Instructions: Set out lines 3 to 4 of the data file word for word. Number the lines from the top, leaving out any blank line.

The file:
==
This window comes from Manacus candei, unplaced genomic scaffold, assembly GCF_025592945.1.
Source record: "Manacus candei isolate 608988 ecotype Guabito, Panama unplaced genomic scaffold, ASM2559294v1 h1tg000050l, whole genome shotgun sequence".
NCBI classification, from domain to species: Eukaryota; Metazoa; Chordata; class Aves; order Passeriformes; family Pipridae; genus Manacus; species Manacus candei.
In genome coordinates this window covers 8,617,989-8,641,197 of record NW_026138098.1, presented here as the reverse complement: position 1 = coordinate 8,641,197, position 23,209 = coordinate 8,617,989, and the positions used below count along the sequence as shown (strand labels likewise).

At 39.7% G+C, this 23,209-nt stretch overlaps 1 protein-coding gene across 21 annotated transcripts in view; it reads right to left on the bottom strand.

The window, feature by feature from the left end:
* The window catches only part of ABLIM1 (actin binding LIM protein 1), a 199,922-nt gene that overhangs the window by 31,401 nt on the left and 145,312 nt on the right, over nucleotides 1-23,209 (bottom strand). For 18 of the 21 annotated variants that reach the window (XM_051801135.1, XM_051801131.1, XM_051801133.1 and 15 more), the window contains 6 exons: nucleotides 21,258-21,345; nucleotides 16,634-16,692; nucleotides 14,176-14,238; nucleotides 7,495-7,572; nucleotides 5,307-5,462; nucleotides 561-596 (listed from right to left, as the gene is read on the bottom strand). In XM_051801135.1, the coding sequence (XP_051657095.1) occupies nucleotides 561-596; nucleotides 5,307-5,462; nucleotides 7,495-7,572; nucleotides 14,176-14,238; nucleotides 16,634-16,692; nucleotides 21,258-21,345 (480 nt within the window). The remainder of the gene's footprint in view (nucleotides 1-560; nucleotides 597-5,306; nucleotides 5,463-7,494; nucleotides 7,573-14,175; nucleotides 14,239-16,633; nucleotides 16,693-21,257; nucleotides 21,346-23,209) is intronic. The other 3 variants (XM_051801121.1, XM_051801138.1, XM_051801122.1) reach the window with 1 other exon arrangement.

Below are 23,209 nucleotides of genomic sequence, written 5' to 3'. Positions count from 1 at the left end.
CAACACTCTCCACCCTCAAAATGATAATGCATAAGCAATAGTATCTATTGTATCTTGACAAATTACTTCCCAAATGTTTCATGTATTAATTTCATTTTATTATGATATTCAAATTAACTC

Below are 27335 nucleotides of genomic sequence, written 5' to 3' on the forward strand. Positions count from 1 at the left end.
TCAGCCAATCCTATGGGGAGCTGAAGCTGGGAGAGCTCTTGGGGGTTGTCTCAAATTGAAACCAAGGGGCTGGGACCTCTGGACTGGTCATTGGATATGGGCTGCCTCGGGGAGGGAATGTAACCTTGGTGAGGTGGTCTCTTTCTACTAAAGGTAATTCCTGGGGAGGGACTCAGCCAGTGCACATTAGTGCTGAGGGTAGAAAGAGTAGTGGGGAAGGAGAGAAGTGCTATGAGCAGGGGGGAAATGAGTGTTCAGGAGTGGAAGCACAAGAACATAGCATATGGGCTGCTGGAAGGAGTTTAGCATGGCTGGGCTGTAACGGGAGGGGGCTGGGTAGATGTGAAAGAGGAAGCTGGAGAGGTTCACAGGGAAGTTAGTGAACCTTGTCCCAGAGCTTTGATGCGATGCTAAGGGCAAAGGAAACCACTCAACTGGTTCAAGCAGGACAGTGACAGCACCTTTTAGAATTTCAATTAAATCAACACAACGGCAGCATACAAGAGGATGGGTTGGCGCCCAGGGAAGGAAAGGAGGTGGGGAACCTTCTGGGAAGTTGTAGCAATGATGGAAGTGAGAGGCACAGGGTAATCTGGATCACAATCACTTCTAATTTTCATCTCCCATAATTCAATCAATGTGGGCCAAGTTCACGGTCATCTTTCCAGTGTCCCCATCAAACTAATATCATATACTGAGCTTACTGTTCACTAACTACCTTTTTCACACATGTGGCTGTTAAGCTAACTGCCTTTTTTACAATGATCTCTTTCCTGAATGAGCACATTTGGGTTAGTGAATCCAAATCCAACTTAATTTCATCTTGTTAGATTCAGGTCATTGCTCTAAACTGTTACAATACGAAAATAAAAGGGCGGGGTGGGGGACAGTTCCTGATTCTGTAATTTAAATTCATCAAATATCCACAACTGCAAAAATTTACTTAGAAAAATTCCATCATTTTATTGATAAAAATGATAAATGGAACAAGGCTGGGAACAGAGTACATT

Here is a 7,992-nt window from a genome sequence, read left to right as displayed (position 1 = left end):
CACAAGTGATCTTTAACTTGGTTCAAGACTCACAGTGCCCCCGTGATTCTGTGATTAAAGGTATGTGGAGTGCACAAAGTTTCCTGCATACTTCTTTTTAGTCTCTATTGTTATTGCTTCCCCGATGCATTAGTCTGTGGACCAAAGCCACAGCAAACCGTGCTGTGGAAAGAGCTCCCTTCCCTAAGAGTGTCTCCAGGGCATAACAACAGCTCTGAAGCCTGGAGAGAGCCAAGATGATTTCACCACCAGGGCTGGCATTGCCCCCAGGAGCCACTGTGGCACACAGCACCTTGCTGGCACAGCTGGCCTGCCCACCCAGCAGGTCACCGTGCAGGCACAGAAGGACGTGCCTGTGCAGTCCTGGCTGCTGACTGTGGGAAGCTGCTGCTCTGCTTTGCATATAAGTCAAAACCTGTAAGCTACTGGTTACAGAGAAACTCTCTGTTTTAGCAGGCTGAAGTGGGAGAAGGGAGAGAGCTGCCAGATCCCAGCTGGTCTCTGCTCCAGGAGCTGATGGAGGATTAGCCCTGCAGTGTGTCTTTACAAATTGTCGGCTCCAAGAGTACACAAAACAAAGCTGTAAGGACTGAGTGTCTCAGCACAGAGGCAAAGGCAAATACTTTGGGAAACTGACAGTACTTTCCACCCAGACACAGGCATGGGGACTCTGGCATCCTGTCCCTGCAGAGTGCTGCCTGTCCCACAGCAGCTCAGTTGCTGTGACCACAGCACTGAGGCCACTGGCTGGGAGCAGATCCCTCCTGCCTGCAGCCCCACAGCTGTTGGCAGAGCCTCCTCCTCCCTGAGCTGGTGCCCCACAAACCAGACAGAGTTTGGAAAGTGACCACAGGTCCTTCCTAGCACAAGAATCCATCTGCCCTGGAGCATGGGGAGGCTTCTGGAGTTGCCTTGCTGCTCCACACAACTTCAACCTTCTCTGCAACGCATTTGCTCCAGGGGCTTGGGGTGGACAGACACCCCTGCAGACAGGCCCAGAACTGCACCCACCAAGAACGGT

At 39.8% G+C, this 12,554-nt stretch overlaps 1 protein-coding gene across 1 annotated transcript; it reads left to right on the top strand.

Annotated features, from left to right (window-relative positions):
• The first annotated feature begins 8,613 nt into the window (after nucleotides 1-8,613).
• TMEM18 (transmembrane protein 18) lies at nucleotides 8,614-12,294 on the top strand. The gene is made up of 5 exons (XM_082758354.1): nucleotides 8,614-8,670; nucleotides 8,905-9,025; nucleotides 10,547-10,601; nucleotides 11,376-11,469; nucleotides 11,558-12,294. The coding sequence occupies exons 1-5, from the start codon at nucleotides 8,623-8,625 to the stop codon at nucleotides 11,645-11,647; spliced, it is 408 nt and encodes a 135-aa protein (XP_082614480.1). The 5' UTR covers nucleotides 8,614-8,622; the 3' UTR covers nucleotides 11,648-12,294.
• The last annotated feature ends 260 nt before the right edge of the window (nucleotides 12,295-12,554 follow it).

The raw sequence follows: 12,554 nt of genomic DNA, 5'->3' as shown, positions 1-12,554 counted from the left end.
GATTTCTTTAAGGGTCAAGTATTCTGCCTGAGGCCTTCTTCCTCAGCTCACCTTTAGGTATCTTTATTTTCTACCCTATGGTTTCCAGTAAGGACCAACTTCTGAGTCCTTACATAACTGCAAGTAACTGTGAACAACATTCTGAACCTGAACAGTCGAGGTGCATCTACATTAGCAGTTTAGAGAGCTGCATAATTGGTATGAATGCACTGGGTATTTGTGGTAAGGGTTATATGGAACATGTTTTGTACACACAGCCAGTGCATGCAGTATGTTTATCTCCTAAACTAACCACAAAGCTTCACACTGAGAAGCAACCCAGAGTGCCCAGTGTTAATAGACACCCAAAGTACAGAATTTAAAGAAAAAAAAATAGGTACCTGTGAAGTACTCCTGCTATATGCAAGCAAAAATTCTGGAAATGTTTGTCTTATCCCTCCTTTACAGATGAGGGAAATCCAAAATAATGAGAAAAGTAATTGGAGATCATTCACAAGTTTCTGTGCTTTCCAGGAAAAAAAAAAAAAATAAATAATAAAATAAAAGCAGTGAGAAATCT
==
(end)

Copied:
NCBI classification, from domain to species: Eukaryota; Metazoa; Chordata; class Aves; order Passeriformes; family Pipridae; genus Manacus; species Manacus candei.
In genome coordinates this window covers 8,617,989-8,641,197 of record NW_026138098.1, presented here as the reverse complement: position 1 = coordinate 8,641,197, position 23,209 = coordinate 8,617,989, and the positions used below count along the sequence as shown (strand labels likewise).